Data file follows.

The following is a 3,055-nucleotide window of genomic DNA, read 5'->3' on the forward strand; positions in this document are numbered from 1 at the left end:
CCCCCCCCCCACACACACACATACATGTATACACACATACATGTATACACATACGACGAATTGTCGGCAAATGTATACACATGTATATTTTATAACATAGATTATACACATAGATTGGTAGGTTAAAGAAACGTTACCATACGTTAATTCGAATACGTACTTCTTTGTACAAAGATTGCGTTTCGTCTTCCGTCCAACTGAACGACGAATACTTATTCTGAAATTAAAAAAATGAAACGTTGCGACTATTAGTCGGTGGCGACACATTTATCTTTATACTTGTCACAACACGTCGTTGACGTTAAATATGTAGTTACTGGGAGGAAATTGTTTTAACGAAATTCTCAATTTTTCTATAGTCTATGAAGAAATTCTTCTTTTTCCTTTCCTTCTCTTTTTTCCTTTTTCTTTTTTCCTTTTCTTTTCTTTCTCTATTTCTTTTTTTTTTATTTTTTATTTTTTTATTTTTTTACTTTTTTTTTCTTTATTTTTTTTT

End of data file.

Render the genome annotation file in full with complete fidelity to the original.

The following is a 3,055-nucleotide window of genomic DNA, read 5'->3' on the forward strand; positions in this document are numbered from 1 at the left end:
CCCCCCCCCCACACACACACATACATGTATACACACATACATGTATACACATACGACGAATTGTCGGCAAATGTATACACATGTATATTTTATAACATAGATTATACACATAGATTGGTAGGTTAAAGAAACGTTACCATACGTTAATTCGAATACGTACTTCTTTGTACAAAGATTGCGTTTCGTCTTCCGTCCAACTGAACGACGAATACTTATTCTGAAATTAAAAAAATGAAACGTTGCGACTATTAGTCGGTGGCGACACATTTATCTTTATACTTGTCACAACACGTCGTTGACGTTAAATATGTAGTTACTGGGAGGAAATTGTTTTAACGAAATTCTCAATTTTTCTATAGTCTATGAAGAAATTCTTCTTTTTCCTTTCCTTCTCTTTTTTCCTTTTTCTTTTTTCCTTTTCTTTTCTTTCTCTATTTCTTTTTTTTTTATTTTTTATTTTTTTATTTTTTTACTTTTTTTTTCTTTATTTTTTTTT